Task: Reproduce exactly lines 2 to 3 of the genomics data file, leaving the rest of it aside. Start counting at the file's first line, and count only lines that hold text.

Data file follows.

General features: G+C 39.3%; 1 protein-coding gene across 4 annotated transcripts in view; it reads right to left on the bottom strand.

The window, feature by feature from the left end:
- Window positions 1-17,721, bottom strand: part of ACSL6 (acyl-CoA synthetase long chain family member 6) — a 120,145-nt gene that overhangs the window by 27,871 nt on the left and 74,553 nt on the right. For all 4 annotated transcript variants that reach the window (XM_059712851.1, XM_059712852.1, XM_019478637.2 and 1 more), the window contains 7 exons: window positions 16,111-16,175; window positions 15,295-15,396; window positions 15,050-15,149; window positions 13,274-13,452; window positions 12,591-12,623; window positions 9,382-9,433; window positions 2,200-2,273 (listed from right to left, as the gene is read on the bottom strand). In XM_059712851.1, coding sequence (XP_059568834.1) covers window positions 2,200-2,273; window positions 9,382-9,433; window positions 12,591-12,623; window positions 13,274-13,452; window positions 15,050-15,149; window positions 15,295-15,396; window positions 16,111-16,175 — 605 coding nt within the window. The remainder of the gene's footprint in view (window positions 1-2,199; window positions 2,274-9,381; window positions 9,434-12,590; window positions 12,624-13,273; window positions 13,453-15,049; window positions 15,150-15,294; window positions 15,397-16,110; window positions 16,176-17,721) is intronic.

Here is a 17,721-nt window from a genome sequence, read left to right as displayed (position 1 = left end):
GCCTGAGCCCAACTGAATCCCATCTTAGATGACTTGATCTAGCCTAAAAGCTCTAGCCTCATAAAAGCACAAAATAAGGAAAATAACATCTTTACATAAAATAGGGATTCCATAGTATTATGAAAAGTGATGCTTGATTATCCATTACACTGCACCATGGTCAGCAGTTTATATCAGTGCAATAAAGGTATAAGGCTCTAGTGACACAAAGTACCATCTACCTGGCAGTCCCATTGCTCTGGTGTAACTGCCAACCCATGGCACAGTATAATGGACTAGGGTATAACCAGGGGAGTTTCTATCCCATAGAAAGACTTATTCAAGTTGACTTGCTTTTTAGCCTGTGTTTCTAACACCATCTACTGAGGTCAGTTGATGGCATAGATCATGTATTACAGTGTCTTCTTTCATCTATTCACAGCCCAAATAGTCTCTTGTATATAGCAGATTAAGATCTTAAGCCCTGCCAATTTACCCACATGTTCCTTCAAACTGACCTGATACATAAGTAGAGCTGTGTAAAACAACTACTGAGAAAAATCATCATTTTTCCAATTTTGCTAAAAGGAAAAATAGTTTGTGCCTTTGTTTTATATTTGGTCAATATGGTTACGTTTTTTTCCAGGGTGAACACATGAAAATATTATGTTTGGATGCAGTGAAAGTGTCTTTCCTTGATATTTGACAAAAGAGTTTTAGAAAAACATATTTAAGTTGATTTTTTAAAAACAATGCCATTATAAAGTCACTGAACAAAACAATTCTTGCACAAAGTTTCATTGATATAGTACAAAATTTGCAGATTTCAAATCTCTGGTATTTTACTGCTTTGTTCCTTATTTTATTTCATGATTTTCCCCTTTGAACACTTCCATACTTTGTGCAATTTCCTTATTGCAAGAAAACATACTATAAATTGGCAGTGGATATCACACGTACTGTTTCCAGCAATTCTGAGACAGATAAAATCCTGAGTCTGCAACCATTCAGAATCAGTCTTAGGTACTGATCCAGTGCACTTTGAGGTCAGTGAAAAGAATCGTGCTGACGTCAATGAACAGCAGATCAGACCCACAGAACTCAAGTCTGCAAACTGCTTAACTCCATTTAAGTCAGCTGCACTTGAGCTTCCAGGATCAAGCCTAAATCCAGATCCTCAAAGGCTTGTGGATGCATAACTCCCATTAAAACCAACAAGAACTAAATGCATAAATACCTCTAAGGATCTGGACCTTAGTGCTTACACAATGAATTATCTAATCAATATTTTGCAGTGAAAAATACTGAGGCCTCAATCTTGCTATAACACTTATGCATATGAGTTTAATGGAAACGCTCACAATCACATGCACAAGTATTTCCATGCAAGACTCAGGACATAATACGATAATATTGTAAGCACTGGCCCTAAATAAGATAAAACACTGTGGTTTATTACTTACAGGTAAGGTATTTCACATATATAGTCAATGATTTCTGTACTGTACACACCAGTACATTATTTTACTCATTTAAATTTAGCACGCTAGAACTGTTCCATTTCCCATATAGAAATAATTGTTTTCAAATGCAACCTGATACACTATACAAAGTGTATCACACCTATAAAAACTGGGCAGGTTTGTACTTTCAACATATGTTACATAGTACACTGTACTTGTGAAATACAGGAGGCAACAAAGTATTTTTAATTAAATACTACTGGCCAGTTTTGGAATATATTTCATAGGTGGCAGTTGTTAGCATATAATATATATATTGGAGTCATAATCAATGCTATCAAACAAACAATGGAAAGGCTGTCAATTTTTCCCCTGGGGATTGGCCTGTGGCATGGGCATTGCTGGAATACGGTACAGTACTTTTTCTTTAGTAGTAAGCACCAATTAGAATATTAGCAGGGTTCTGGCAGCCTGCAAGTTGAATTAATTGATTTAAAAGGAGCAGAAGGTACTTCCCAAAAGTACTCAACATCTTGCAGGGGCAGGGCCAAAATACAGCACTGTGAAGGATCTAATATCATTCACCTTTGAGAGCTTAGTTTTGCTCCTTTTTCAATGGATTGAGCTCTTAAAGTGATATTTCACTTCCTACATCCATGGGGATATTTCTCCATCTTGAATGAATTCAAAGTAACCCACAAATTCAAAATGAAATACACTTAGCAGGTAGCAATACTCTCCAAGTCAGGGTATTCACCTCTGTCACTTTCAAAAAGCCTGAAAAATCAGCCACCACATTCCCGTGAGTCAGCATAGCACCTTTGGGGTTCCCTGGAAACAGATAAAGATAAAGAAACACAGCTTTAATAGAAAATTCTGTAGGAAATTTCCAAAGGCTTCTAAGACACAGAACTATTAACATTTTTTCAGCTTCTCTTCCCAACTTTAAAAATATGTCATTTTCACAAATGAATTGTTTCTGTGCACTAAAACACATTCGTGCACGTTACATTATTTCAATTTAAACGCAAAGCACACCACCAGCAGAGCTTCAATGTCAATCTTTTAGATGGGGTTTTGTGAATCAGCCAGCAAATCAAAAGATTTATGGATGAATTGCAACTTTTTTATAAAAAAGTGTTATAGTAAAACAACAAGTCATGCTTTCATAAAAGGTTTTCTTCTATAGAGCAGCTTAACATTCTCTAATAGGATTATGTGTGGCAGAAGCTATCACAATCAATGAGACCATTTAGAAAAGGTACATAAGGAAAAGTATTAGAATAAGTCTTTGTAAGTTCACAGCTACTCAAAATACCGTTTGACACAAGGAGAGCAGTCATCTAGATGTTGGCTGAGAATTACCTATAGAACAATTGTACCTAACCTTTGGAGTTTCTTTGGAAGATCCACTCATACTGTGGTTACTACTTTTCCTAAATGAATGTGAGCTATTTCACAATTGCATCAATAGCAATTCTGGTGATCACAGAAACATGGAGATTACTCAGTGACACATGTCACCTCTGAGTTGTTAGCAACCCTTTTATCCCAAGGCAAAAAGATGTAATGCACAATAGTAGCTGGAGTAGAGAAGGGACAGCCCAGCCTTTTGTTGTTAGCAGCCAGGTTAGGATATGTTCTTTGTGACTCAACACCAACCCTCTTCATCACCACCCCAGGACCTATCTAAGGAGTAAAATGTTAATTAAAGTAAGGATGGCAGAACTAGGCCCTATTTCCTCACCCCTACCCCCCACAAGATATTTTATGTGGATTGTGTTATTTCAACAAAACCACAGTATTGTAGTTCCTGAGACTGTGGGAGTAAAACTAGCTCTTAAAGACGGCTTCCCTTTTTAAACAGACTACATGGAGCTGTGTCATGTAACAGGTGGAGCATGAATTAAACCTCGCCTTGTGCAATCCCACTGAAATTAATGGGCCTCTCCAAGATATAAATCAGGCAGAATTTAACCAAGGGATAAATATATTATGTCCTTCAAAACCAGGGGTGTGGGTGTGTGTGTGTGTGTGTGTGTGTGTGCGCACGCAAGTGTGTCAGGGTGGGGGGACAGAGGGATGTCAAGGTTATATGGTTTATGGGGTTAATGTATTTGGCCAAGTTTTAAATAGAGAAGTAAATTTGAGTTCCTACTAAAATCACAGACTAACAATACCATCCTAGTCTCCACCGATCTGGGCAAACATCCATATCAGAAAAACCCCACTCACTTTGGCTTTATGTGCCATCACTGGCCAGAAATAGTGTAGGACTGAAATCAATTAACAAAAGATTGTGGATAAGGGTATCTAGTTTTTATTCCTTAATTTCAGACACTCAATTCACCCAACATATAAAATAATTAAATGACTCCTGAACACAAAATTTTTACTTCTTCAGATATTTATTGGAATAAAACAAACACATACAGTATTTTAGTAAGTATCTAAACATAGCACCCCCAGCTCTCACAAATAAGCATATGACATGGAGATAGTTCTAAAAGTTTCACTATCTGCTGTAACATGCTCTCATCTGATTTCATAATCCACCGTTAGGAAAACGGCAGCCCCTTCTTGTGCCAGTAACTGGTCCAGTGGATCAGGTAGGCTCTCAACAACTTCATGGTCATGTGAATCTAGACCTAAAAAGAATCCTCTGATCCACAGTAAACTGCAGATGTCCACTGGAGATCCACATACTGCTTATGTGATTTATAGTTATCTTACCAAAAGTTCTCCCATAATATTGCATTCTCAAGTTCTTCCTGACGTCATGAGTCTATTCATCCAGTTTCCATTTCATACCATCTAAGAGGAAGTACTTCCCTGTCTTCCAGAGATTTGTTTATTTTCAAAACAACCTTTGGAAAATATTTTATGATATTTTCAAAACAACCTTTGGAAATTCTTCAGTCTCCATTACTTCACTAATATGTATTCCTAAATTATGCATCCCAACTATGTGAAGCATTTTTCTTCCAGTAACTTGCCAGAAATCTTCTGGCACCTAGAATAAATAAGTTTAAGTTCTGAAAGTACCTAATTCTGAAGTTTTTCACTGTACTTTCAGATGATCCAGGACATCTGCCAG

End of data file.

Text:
The window, feature by feature from the left end:
- Window positions 1-17,721, bottom strand: part of ACSL6 (acyl-CoA synthetase long chain family member 6) — a 120,145-nt gene that overhangs the window by 27,871 nt on the left and 74,553 nt on the right. For all 4 annotated transcript variants that reach the window (XM_059712851.1, XM_059712852.1, XM_019478637.2 and 1 more), the window contains 7 exons: window positions 16,111-16,175; window positions 15,295-15,396; window positions 15,050-15,149; window positions 13,274-13,452; window positions 12,591-12,623; window positions 9,382-9,433; window positions 2,200-2,273 (listed from right to left, as the gene is read on the bottom strand). In XM_059712851.1, coding sequence (XP_059568834.1) covers window positions 2,200-2,273; window positions 9,382-9,433; window positions 12,591-12,623; window positions 13,274-13,452; window positions 15,050-15,149; window positions 15,295-15,396; window positions 16,111-16,175 — 605 coding nt within the window. The remainder of the gene's footprint in view (window positions 1-2,199; window positions 2,274-9,381; window positions 9,434-12,590; window positions 12,624-13,273; window positions 13,453-15,049; window positions 15,150-15,294; window positions 15,397-16,110; window positions 16,176-17,721) is intronic.